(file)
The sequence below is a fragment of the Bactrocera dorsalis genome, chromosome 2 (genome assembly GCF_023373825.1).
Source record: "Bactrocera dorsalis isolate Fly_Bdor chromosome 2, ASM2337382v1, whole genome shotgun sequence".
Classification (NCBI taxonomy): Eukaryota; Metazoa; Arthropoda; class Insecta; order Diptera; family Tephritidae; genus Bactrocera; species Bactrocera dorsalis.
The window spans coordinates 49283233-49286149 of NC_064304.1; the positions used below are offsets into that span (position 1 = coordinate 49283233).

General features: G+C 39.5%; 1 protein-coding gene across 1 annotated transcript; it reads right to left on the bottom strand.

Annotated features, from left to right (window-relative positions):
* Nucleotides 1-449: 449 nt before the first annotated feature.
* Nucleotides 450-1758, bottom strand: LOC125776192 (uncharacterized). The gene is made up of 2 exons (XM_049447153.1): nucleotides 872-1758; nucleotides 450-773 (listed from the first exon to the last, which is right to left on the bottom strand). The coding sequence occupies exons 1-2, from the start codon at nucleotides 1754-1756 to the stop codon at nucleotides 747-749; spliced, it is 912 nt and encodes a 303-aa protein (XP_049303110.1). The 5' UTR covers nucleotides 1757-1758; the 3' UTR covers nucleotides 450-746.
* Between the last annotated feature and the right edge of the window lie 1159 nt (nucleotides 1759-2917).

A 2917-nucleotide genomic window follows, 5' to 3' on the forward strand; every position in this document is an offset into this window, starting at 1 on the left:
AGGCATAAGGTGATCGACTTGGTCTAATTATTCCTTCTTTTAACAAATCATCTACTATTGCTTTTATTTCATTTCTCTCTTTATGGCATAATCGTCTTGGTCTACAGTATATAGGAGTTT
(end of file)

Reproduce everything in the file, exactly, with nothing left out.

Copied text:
The sequence below is a fragment of the Bactrocera dorsalis genome, chromosome 2 (genome assembly GCF_023373825.1).
Source record: "Bactrocera dorsalis isolate Fly_Bdor chromosome 2, ASM2337382v1, whole genome shotgun sequence".
Classification (NCBI taxonomy): Eukaryota; Metazoa; Arthropoda; class Insecta; order Diptera; family Tephritidae; genus Bactrocera; species Bactrocera dorsalis.
The window spans coordinates 49283233-49286149 of NC_064304.1; the positions used below are offsets into that span (position 1 = coordinate 49283233).

General features: G+C 39.5%; 1 protein-coding gene across 1 annotated transcript; it reads right to left on the bottom strand.

Annotated features, from left to right (window-relative positions):
* Nucleotides 1-449: 449 nt before the first annotated feature.
* Nucleotides 450-1758, bottom strand: LOC125776192 (uncharacterized). The gene is made up of 2 exons (XM_049447153.1): nucleotides 872-1758; nucleotides 450-773 (listed from the first exon to the last, which is right to left on the bottom strand). The coding sequence occupies exons 1-2, from the start codon at nucleotides 1754-1756 to the stop codon at nucleotides 747-749; spliced, it is 912 nt and encodes a 303-aa protein (XP_049303110.1). The 5' UTR covers nucleotides 1757-1758; the 3' UTR covers nucleotides 450-746.
* Between the last annotated feature and the right edge of the window lie 1159 nt (nucleotides 1759-2917).

A 2917-nucleotide genomic window follows, 5' to 3' on the forward strand; every position in this document is an offset into this window, starting at 1 on the left:
AGGCATAAGGTGATCGACTTGGTCTAATTATTCCTTCTTTTAACAAATCATCTACTATTGCTTTTATTTCATTTCTCTCTTTATGGCATAATCGTCTTGGTCTACAGTATATAGGAGTTT